How Long Does It Take For Gentian Violet To Cure Thrush?

Thrush is a type of yeast infection that can affect men and women. The common cause of this type of yeast infection is caused by a fungus called candida Albicans. This common infection is usually harmless but it can cause discomfort. It can also return if left untreated. 

How Long Does It Take For Gentian Violet To Cure Thrush

Thrush can be treated in a variety of different ways (You might also want to check out the Best Probiotics For Thrush). The most popular options include antifungal creams and pessaries (dissolving tablets). However, some people like to use gentian violet too.

Used since the 19th century, gentian violet has been used to treat thrush infections for many years, despite the negative press it receives. 

However, a common question people seek the answer to is how long does it take gentian violet to cure thrush? In today’s post, we’re going to answer that for you. We’ll also tell you more about this controversial treatment.

Let’s get started!

What Is Gentian Violet?

Before we go any further, it is important that you completely understand what gentian violet is, as you should never take any form of treatment without first knowing everything about it.

Gentian violet is a synthetic antiseptic and antifungal dye. It has long been considered an inexpensive treatment option for those suffering from thrush. It has also been used to treat other skin-related yeast infections. This includes the athlete’s foot and ringworm.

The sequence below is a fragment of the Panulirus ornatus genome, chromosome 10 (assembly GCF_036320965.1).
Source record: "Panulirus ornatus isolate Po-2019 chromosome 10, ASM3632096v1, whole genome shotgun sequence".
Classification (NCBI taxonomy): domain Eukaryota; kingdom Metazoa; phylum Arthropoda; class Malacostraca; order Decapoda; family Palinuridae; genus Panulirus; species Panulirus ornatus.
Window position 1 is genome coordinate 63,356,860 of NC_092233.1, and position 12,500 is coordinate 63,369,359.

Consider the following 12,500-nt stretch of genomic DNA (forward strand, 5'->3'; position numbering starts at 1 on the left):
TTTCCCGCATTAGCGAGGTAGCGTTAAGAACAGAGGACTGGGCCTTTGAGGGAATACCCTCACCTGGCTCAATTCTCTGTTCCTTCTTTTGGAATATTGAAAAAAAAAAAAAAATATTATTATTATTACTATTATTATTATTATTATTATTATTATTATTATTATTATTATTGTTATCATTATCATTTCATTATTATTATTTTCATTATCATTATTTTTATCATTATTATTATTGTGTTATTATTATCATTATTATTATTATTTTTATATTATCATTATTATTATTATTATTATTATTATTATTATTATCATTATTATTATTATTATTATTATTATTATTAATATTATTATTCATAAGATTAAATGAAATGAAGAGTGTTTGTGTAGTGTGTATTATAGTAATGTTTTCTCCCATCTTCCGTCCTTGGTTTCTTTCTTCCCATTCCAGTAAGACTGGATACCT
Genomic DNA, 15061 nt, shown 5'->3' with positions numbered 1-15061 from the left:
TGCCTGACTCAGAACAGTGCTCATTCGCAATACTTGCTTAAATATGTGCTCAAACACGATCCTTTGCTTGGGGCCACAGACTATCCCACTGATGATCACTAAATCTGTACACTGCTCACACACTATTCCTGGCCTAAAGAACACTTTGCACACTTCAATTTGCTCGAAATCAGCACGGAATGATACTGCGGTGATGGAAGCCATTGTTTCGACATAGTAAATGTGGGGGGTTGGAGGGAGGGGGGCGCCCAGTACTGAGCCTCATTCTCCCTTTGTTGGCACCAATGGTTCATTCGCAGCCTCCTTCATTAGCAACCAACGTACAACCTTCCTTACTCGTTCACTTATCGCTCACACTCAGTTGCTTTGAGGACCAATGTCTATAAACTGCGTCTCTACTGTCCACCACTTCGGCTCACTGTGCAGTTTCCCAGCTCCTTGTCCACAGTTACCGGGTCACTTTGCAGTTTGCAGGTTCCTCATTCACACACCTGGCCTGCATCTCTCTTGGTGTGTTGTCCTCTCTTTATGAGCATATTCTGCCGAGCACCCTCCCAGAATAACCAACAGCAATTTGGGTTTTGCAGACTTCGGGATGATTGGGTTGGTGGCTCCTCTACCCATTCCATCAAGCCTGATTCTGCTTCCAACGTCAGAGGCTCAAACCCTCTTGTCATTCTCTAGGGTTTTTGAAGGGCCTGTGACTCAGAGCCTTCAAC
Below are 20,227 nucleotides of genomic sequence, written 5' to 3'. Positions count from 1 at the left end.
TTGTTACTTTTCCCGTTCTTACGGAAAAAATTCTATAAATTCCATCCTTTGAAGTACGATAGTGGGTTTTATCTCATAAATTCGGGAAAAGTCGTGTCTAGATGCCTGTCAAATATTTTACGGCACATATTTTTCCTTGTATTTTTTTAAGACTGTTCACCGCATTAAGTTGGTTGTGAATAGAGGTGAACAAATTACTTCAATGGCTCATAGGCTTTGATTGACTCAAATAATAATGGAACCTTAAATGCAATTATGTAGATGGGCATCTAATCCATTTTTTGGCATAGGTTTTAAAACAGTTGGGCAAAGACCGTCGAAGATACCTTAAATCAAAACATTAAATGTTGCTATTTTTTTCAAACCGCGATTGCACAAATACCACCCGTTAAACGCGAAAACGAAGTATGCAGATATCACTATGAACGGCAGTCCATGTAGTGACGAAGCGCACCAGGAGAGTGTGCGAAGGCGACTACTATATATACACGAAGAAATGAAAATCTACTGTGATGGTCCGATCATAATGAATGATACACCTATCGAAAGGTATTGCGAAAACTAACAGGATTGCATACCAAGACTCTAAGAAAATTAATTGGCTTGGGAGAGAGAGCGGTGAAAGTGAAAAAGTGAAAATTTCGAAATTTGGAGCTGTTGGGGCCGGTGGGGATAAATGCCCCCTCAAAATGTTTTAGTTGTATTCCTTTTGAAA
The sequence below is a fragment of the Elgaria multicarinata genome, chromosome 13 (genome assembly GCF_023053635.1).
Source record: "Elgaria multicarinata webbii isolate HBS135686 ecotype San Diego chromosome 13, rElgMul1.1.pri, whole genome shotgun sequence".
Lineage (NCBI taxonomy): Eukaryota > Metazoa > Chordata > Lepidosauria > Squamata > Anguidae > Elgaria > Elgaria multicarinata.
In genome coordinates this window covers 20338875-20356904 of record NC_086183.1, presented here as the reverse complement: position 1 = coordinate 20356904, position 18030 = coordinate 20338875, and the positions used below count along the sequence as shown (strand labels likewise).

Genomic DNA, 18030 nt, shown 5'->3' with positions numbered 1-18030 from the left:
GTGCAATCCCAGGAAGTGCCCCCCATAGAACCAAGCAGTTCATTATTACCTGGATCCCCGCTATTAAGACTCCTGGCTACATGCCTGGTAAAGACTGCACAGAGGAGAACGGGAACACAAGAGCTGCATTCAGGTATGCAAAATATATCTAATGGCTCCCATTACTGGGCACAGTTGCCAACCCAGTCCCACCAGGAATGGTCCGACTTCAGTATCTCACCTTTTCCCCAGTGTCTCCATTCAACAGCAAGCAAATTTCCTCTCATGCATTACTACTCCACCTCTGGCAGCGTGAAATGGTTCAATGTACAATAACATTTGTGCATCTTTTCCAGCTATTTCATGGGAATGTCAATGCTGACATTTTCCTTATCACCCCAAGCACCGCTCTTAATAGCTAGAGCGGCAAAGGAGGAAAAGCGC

It can also be used to prevent the infection of minor cuts thanks to its antibacterial properties. 

This antifungal treatment is known by the name gentian violet because it shares a resemblance with the purple-blue color of the gentian wildflower. It is produced industrially and was created in the 1860s.

This form of treatment has antiviral and antibacterial properties that are believed to aid in the treatment of fungal infections, oral thrush, and those with HIV.

How Long Does It Take Gentian Violet To Cure Thrush?

Now you know more about what gentian violet is, we can answer the question you came here looking for the answer to.

Generally speaking, those that use gentian violet to cure thrush see some sort of relief within a couple of hours of the first treatment. If all goes to plan, any pain or discomfort the individual was experiencing will be completely gone by the third day.

Unfortunately though, this is no guarantee!

Gentian violet doesn’t always cure thrush. It isn’t uncommon for Candida Albicans to start showing some resistance to this form of treatment. This is something that can occur when using other antifungal agents too.

If the pain or discomfort doesn’t go away, you will have to try a different treatment method. You should get in touch with a medical professional as soon as you can.

Why Is There Controversy Surrounding Gentian Violet?

Despite being used regularly as a thrush treatment since the 19th century, there is some controversy surrounding gentian violet. Most of this controversy comes from medical professionals and authorities that are in favor of safer alternatives.